Kristian Vigenin, the former MEP who holds the foreign policy portfolio in the soon-to-resign Bulgarian Socialist Party cabinet, has confirmed in a television interview that his name has been discussed as Bulgaria’s possible candidate European Commissioner.
This is the latest twist in the saga of who will be put forward formally by Bulgaria, and comes after a meeting of European Union leaders postponed the question of the bloc’s new foreign policy chief to August 30.
At the July 17 meeting of the European Council, called specially to discuss the posts of EU foreign policy chief and the future European Council President, no decision was reached. Reports named the frontrunners for the foreign policy post as Italy’s Federica Mogherini and Bulgaria’s Kristalina Georgieva.
After a long period of domestic political tussling behind closed doors in Bulgaria, Plamen Oresharski – occupant of the prime minister’s chair in the BSP cabinet – told reporters at the European Council meeting that he backed Georgieva to be foreign policy chief, but added that he had no mandate from the government to do so.
The same day, Sergei Stanishev, the MEP who leads the Party of European Socialists and who is stepping down as leader of the BSP after that party’s succession of electoral failures, declined to endorse Georgieva, instead indicating that the foreign policy chief would come from socialist ranks in Europe. Stanishev told reporters that Bulgaria’s nomination for European Commissioner would not be made that day.
On July 18, local television station bTV reported after interviewing Vigenin that he had confirmed that his name was among those discussed as Bulgaria’s possible candidate European Commissioner.
Some days earlier, centre-right opposition GERB leader Boiko Borissov said that he had heard that Vigenin was to be the nominee – although some days before that, Borissov said that he had heard that it was to be Stanishev.
Vigenin told bTV that after the July 17 European Council meeting, it was “quite clear” that Georgieva would “never” get the EU foreign policy post, which would be for the European socialists.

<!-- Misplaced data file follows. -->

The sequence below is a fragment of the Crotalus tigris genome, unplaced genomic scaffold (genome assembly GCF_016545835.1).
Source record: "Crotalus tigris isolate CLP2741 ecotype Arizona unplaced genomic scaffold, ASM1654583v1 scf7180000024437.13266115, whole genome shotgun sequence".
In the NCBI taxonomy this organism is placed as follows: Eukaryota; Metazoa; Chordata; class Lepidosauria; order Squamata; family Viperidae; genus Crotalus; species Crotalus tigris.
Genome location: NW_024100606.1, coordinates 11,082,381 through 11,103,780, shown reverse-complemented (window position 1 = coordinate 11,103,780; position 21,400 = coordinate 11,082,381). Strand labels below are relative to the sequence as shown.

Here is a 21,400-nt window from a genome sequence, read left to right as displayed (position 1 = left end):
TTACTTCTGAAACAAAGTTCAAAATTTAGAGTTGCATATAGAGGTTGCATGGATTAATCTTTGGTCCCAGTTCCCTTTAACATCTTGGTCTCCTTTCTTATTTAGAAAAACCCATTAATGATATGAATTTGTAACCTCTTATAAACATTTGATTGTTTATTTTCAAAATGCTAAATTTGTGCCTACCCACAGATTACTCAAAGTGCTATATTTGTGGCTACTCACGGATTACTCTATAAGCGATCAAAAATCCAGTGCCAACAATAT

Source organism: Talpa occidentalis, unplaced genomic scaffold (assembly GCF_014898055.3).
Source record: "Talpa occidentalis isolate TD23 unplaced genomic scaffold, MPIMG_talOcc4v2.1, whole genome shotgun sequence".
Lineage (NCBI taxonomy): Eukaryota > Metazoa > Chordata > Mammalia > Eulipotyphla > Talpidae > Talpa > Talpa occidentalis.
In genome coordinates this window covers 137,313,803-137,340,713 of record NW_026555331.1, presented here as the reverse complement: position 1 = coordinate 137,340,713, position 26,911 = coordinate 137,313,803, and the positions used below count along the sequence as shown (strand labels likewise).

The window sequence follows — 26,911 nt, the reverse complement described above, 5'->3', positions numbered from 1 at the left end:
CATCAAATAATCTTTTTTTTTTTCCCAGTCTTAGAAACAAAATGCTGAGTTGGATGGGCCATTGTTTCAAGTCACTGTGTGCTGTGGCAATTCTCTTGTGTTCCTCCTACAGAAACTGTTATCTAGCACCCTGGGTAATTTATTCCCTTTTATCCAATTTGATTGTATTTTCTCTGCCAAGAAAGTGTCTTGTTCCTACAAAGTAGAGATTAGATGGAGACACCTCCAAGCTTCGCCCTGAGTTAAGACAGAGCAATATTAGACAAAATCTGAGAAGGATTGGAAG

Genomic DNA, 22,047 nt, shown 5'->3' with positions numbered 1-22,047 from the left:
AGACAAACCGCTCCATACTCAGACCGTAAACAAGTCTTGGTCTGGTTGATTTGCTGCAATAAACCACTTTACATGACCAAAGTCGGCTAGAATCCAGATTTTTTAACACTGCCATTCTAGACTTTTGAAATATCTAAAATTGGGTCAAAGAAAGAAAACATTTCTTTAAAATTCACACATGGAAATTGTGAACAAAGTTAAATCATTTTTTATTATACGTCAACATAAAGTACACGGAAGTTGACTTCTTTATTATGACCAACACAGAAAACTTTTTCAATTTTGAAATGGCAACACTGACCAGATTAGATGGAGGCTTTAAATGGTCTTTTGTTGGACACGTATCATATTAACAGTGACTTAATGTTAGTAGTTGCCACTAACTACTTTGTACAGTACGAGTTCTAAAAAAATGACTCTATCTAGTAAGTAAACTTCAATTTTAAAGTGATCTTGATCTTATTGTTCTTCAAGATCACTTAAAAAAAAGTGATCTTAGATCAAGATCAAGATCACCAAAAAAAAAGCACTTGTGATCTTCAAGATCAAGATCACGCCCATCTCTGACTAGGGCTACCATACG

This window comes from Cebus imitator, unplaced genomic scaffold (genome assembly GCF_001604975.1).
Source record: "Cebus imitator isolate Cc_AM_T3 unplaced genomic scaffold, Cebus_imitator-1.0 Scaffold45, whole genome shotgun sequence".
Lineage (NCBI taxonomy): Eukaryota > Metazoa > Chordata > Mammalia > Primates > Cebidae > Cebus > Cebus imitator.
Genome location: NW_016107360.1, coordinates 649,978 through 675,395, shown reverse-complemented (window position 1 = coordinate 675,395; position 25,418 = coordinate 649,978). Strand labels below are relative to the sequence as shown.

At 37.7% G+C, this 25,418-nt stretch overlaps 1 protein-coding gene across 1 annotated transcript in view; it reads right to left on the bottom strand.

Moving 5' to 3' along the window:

“So, instead of misleading Bulgarian citizens, the political forces should sit with the prime minister and discuss what the solution is because the expectation is that the Bulgarian candidate should be presented by July 30,” Vigenin said.
He said that it was appropriate for this government to propose the Commissioner. The arguments that applied to this government also applied equally to a caretaker cabinet, which would be in place for two months and would have a limited horizon, he said.
This was a reference to the argument, put forward especially strongly by Borissov, that a government put in place with a BSP mandate lacked the legimitacy to make the appointment given that the BSP was thoroughly thrashed in Bulgaria’s May 2014 European Parliament elections.
Bulgaria’s National Assembly is to be dissolved on August 6 to make way for early elections on October 5. The current cabinet is expected to resign before the end of July.
There have been critical comments in the Bulgarian media about the country’s handling of the European Commissioner issue. Mass-circulation daily Trud said that Bulgaria had “slept through” the business while Sega suggested that Oresharski’s endorsement of Georgieva had been intended as a kiss of death so that he could propose another candidate from his small circle.
“Is Bulgaria really so thoughtless as to miss the chance for an influential presence in the European Commission only because of banal calculations about connections?” Sega asked.
On July 17, in an interview with public broadcaster Bulgarian National Television, Georgieva – who had been named in several reports as a candidate with wide backing and strong credibility among a number of influential EU states – said that she would gladly accept a nomination for Commissioner, should the government make the nomination.
Georgieva said that she was ready to take up the responsibility if asked.
“I treat very seriously the reputation of our country and hold high the Bulgarian flag.” She said that she would have expected a very strong portfolio and a very serious position as the advantage she had was five years and recognition of having done a very good job.
Georgieva, holder of the EC’s humanitarian aid and crisis response portfolio since 2009, said that it was very good for Bulgaria that a Bulgarian name was in the “very short list” for the second most important position in the European Commission.
She added, “you know very well that the final result depends not only on the competence of the candidates, but how (posts) will be divided among the political families”.
Georgieva said that she was sure that by August 30, there would be an understanding and a solution. “What it will be, we will find out then.”